Judicial Cooperation in Cross-Border Insolvency

UNCCA Fifth Annual May Seminar

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Justice Gleeson 10 May 2019

1 In matters where it applies,[1] the Model Law imposes a duty on the relevant court to cooperate "to the maximum extent possible" with foreign courts. 

2 A duty of judicial cooperation might initially seem surprising. At its most basic, the role of the judge is to do justice according to law. "Judicial power is concerned with the determination of disputes and the making of orders concerning existing rights, duties and liabilities of persons involved in proceedings before the courts".[2] The judge's task is to identify and reconcile any relevant legal principles and apply them to the dispute at hand.[3] Where might judicial cooperation with judges of different nation states fit into the performance of that task? In what circumstances might a judge be required to take action which is not directly relevant to the dispute before the Court?

3 Further, open justice is a fundamental aspect of the administration of justice in Australia.[4] Australian courts must sit in public except in rare and exceptional cases. How might an Australian judge cooperate with a foreign judge without offending the principle of open justice?

4 Back in 2005, before the adoption of the Model Law in Australia, the eminent corporations jurist Justice Barrett, now of the New South Wales Court of Appeal, contemplated the idea of judicial cooperation. His Honour referred to protocols by which United States and Canadian courts had conducted joint hearings and said:

The words of the Model Law here – "communicate directly with foreign courts or foreign representatives" – leave open the possibility of a judge in Sydney or Melbourne or Brisbane phoning a judge of the US Bankruptcy Court for a chat about what order should be made in the case of X. Deeply rooted principle would, of course, be against this. Judges do nothing that might affect the position of X without giving X an opportunity to be heard. And judges do nothing in the absence of the public except in exceptional circumstances where the public interest in open justice is outweighed by some other public interest. The new concepts are going to have to accommodate the old ways in this area – and I do not think anyone should have in mind an image of cosy judicial fireside chats sorting out Enron or Parmalat or HIH. [5]

5 Fast forward to 2016: insolvency judges from 10 jurisdictions around the world, including our own Federal Court of Australia (Justice Nye Perram) and the Supreme Court of New South Wales (Justice Ashley Black), met to form the Judicial Insolvency Network (JIN), which produced the "Guidelines for Communication and Cooperation between Courts in Cross-Border Insolvency Matters" (JIN Guidelines).[6] The Guidelines were drafted by the judges themselves together over the course of a two day meeting.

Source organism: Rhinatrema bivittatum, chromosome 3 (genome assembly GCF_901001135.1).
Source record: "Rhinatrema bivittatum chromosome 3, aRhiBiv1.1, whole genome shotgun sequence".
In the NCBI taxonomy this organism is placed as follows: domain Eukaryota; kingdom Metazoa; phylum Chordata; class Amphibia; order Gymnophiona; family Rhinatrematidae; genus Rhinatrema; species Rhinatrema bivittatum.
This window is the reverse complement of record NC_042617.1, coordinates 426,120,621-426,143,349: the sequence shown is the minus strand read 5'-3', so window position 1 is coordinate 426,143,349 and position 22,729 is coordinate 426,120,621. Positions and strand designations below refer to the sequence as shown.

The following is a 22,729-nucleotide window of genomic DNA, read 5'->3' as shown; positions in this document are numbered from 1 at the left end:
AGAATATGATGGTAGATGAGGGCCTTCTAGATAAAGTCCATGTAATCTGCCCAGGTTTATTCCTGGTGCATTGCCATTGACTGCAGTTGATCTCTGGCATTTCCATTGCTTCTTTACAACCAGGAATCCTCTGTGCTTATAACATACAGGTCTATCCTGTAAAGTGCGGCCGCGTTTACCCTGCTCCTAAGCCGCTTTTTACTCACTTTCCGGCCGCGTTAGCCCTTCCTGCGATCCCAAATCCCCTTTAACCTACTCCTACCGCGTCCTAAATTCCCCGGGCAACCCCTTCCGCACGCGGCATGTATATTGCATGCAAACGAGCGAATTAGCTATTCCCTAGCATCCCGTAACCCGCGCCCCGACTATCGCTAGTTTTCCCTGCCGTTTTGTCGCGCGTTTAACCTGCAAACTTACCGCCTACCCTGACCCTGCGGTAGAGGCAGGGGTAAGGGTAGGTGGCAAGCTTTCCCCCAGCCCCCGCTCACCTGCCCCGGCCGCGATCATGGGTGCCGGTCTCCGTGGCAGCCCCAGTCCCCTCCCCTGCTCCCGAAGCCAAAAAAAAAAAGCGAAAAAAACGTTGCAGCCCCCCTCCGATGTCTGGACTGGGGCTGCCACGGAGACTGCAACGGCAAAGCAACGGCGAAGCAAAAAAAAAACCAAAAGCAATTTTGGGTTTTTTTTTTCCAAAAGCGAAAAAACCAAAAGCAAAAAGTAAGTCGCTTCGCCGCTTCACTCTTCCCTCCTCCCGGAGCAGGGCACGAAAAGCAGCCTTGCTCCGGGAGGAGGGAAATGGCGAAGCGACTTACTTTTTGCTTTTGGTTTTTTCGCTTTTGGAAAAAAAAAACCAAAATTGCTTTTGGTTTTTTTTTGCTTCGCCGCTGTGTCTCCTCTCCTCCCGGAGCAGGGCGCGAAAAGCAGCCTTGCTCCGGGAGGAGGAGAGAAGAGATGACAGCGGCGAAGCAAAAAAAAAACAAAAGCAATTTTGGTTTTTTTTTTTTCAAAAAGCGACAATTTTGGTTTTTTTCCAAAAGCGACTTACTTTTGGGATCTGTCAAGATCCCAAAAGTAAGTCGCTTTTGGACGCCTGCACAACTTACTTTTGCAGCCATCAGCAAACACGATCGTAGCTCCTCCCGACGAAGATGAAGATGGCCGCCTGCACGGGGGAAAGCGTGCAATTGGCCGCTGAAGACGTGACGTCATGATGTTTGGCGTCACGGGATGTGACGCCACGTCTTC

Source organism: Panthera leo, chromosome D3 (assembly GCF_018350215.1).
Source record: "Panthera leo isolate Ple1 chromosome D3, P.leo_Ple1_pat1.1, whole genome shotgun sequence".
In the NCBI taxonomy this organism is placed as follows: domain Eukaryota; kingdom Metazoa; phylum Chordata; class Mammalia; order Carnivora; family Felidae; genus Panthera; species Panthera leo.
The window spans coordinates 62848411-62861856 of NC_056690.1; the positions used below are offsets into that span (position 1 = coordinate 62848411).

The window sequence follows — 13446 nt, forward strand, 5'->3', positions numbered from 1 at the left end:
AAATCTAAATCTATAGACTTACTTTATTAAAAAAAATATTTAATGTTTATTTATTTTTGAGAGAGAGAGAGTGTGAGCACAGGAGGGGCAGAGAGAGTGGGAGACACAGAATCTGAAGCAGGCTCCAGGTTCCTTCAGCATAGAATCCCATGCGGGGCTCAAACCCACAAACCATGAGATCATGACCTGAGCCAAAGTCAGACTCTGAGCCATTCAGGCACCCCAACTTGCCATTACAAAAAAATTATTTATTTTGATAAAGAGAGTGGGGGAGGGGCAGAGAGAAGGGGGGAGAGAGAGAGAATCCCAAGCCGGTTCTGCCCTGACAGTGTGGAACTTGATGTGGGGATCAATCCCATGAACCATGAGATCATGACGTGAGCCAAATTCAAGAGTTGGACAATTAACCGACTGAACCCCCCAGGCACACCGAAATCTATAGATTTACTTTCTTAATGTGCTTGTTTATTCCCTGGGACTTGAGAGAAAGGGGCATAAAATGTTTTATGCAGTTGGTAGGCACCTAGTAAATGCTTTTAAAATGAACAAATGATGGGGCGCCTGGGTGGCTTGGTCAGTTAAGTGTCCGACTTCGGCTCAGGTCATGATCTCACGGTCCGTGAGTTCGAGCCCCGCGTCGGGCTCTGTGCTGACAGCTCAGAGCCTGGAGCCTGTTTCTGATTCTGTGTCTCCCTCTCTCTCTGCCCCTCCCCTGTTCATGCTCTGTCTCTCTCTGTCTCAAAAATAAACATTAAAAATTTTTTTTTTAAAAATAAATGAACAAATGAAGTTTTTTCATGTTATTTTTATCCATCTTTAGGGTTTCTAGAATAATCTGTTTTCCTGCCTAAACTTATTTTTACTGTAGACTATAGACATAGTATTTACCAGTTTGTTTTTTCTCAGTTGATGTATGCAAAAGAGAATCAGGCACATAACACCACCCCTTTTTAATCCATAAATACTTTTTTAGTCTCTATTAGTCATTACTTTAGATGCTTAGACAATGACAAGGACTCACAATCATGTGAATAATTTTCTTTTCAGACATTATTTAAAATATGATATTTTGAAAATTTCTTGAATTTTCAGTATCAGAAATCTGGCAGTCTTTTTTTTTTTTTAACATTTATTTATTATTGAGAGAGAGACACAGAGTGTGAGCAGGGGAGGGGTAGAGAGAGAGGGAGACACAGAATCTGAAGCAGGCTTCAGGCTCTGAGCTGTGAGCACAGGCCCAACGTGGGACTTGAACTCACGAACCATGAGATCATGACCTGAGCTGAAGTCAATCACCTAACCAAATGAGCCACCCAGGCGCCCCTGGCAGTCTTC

6 The JIN Guidelines have now been adopted by 10 courts internationally including the NSW Supreme Court as well as Courts in the important cross-border insolvency jurisdictions of Bermuda, the British Virgin Islands, Delaware (USA), England and Wales, Singapore and the Southern District of New York (USA). The Federal Court is seeking to adopt the JIN Guidelines and is awaiting their approval by the Council of Chief Justices of Australia and New Zealand.

7 The JIN Guidelines offer an example of judicial cooperation in the pursuit of judicial cooperation in cross-border insolvency proceedings. The Guidelines recognise that cooperative action need not offend either national sovereignty or the legitimate interests of parties to a proceeding that is related to a cross-border insolvency. Further, the Guidelines identify the aims that may be promoted by a cooperative approach between courts.

8 Today, I will look at both species of international judicial cooperation. First, I will consider judicial cooperation as provided for by the Model Law and the various sources available to guide judicial cooperation, including the JIN Guidelines. Then, I will outline some of the broader cooperative activities of the judiciary, which are designed to promote the operation of the Model Law more generally.

Judicial cooperation under the Model Law

9 The preamble to the Model Law refers to judicial cooperation at the outset, stating that the purpose of the law is to provide effective mechanisms for dealing with cases of cross-border insolvency so as to promote the objective of:

(a) Cooperation between the courts and other competent authorities of this State and foreign States involved in cases of cross-border insolvency …

10 Chapter IV of the Model Law is entitled "Cooperation with foreign courts and foreign representatives". Within that Chapter, Article 25 and Article 27 provide for cooperation between courts (and between courts and foreign representatives) in the cross-border insolvency matters that are referred to in Article 1 of the Model Law. I am concerned here only with cooperation between courts.

11 As modified by s 11 of the Cross-Border Insolvency Act 2008 (Cth) (CBI Act), Article 25 provides:

Cooperation and direct communication between a court of this
State and foreign courts or foreign representatives

1. In matters referred to in article 1, the court shall cooperate to the maximum extent possible with foreign courts or foreign representatives, either directly or through a registered liquidator (within the meaning of s 9 of the Corporations Act 2001 (Cth)).

2. The court is entitled to communicate directly with, or to request information or assistance directly from, foreign courts or foreign representatives.

12 The Model Law does not specify any mode of communication. However, the UNCITRAL Guide to Enactment of the Model Law (UNCITRAL Guide to Enactment)[7] notes that the ability of courts, with the appropriate involvement of the parties, to communicate "directly" and to request information and assistance "directly" from foreign courts is intended to avoid the use of time-consuming procedures traditionally in use, such as letters rogatory.